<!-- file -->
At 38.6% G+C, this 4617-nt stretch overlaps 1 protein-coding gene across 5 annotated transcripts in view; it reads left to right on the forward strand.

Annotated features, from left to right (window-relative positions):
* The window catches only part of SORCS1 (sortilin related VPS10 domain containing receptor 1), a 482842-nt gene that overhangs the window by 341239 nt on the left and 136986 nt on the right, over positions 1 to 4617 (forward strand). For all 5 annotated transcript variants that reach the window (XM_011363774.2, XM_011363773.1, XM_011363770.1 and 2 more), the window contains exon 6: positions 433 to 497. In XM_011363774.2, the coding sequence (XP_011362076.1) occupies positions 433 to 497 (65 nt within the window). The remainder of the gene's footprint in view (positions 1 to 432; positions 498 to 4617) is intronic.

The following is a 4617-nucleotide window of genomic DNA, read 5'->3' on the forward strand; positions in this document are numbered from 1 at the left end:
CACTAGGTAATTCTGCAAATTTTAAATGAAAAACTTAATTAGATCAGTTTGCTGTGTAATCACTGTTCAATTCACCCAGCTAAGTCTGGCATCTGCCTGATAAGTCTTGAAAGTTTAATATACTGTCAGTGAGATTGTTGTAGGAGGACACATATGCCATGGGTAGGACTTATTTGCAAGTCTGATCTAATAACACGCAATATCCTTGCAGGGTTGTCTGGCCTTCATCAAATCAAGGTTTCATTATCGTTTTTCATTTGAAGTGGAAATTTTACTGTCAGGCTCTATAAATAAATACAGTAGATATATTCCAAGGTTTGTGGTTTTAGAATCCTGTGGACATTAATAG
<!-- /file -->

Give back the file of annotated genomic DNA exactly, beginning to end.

At 38.6% G+C, this 4617-nt stretch overlaps 1 protein-coding gene across 5 annotated transcripts in view; it reads left to right on the forward strand.

Annotated features, from left to right (window-relative positions):
* The window catches only part of SORCS1 (sortilin related VPS10 domain containing receptor 1), a 482842-nt gene that overhangs the window by 341239 nt on the left and 136986 nt on the right, over positions 1 to 4617 (forward strand). For all 5 annotated transcript variants that reach the window (XM_011363774.2, XM_011363773.1, XM_011363770.1 and 2 more), the window contains exon 6: positions 433 to 497. In XM_011363774.2, the coding sequence (XP_011362076.1) occupies positions 433 to 497 (65 nt within the window). The remainder of the gene's footprint in view (positions 1 to 432; positions 498 to 4617) is intronic.

The following is a 4617-nucleotide window of genomic DNA, read 5'->3' on the forward strand; positions in this document are numbered from 1 at the left end:
CACTAGGTAATTCTGCAAATTTTAAATGAAAAACTTAATTAGATCAGTTTGCTGTGTAATCACTGTTCAATTCACCCAGCTAAGTCTGGCATCTGCCTGATAAGTCTTGAAAGTTTAATATACTGTCAGTGAGATTGTTGTAGGAGGACACATATGCCATGGGTAGGACTTATTTGCAAGTCTGATCTAATAACACGCAATATCCTTGCAGGGTTGTCTGGCCTTCATCAAATCAAGGTTTCATTATCGTTTTTCATTTGAAGTGGAAATTTTACTGTCAGGCTCTATAAATAAATACAGTAGATATATTCCAAGGTTTGTGGTTTTAGAATCCTGTGGACATTAATAG